It is the fall of 1922. World War I is over, the Jazz Age is beginning, and Americans everywhere fear the spread of Bolshevism.
Orphaned and penniless in Baltimore, Maryland,15-year-old Carl and 17-year-old Adam Matuski are forced to move across the continent to live with their Uncle Pete in Portland, Oregon.
Almost from the beginning, homesick Carl desperately wants to return east with his brother, but his plans come acropper when Adam is sought by police for the theft of expensive jewels from his girlfriend’s wealthy home.
Carl, our first-person protagonist, is convinced that Adam is being fingered unfairly. He and his brother are Polish Catholics, and Portland is awash in anti-Catholic, anti-immigrant sentiment. Voters, in fact, are being asked to decide whether Catholic schools, indeed all non-public schools, should be outlawed entirely. Carl works at one such Catholic school. Fueled by the Ku Klux Klan and other unsavory groups, the campaign touches Carl personally as he strives to clear his brother’s name and solve the mystery: who really took the family jewels, and why?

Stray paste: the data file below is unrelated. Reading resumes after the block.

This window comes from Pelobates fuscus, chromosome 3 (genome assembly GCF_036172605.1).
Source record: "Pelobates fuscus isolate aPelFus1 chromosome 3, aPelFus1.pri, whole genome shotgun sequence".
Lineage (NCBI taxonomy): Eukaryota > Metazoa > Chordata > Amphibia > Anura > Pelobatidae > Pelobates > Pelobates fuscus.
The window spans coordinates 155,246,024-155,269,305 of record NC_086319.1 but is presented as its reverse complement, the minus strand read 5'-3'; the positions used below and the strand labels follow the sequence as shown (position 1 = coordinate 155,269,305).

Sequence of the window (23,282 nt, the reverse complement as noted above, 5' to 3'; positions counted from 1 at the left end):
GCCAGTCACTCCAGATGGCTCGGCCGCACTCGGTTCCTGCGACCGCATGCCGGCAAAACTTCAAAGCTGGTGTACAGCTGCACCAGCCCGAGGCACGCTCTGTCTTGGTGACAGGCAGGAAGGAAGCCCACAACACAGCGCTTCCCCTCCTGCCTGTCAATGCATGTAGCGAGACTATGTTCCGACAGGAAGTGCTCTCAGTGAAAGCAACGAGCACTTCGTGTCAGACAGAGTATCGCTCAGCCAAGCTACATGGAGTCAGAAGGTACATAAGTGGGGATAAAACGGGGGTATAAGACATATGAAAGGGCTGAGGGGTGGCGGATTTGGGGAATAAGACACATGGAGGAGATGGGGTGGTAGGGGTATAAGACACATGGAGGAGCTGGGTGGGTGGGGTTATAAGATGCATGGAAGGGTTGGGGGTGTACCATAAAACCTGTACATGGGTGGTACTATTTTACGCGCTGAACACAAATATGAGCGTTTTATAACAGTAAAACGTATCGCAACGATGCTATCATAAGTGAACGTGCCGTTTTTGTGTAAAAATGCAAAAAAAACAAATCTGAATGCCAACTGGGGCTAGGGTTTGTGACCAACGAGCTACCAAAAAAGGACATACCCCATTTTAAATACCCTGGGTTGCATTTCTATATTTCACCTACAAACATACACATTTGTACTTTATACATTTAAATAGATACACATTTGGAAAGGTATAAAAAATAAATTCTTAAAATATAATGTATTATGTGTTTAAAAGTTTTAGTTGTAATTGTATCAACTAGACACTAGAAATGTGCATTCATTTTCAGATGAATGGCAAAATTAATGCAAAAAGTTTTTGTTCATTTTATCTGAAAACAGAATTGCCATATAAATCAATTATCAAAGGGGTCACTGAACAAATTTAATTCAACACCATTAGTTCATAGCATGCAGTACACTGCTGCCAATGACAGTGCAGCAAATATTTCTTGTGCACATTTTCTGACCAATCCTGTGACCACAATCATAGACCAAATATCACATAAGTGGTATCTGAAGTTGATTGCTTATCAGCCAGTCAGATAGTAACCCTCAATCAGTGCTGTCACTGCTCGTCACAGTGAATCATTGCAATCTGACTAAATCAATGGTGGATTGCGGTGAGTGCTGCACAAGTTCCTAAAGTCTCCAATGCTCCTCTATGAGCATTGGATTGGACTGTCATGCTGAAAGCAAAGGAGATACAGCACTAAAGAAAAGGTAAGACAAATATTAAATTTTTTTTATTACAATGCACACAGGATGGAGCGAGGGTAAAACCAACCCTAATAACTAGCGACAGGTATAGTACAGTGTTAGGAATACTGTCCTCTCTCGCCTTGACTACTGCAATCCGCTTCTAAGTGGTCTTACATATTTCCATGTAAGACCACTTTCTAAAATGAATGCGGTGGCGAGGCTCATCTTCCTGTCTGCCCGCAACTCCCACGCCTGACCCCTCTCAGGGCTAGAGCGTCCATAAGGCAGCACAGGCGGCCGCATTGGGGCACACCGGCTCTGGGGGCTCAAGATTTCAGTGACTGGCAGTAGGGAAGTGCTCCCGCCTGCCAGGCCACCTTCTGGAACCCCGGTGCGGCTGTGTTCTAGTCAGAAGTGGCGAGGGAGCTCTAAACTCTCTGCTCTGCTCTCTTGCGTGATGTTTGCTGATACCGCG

Carl’s quest forces him to confront the Klan, the local police, and his own fears and insecurities. With the help of a friendly reporter, he follows clues that lead him to a dangerous gambling ring that deals in extortion, blackmail . . . and even murder.
Previously reliant on his older brother for direction and strength, a growingly resourceful Carl learns how to stand on his own two feet and confront painful truths about his fellow man.
The Case Against My Brother is a historical mystery set against the backdrop of the campaign for the Oregon School Question, an anti-immigrant, anti-Catholic referendum in 1922 that outlawed parochial and non-public schools in Oregon. Eventually overturned by the U.S. Supreme Court, the referendum was a sad manifestation of the fear-mongering and paranoia prevalent in post-World War I America.